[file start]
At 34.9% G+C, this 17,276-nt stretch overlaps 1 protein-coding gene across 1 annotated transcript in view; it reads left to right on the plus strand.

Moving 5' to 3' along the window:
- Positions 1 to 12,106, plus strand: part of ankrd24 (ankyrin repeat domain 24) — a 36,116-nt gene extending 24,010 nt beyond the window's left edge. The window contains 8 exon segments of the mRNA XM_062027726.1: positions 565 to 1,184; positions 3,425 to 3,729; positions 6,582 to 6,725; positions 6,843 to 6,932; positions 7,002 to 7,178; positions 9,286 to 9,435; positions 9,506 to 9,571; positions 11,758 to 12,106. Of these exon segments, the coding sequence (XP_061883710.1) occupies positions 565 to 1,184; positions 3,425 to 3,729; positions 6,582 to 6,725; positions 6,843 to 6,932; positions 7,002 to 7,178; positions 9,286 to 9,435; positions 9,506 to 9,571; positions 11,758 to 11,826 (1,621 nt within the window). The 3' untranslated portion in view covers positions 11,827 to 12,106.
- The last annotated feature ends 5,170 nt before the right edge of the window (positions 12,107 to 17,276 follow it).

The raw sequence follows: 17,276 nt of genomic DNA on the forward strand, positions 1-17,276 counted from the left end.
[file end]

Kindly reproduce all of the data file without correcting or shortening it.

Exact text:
At 34.9% G+C, this 17,276-nt stretch overlaps 1 protein-coding gene across 1 annotated transcript in view; it reads left to right on the plus strand.

Moving 5' to 3' along the window:
- Positions 1 to 12,106, plus strand: part of ankrd24 (ankyrin repeat domain 24) — a 36,116-nt gene extending 24,010 nt beyond the window's left edge. The window contains 8 exon segments of the mRNA XM_062027726.1: positions 565 to 1,184; positions 3,425 to 3,729; positions 6,582 to 6,725; positions 6,843 to 6,932; positions 7,002 to 7,178; positions 9,286 to 9,435; positions 9,506 to 9,571; positions 11,758 to 12,106. Of these exon segments, the coding sequence (XP_061883710.1) occupies positions 565 to 1,184; positions 3,425 to 3,729; positions 6,582 to 6,725; positions 6,843 to 6,932; positions 7,002 to 7,178; positions 9,286 to 9,435; positions 9,506 to 9,571; positions 11,758 to 11,826 (1,621 nt within the window). The 3' untranslated portion in view covers positions 11,827 to 12,106.
- The last annotated feature ends 5,170 nt before the right edge of the window (positions 12,107 to 17,276 follow it).

The raw sequence follows: 17,276 nt of genomic DNA on the forward strand, positions 1-17,276 counted from the left end.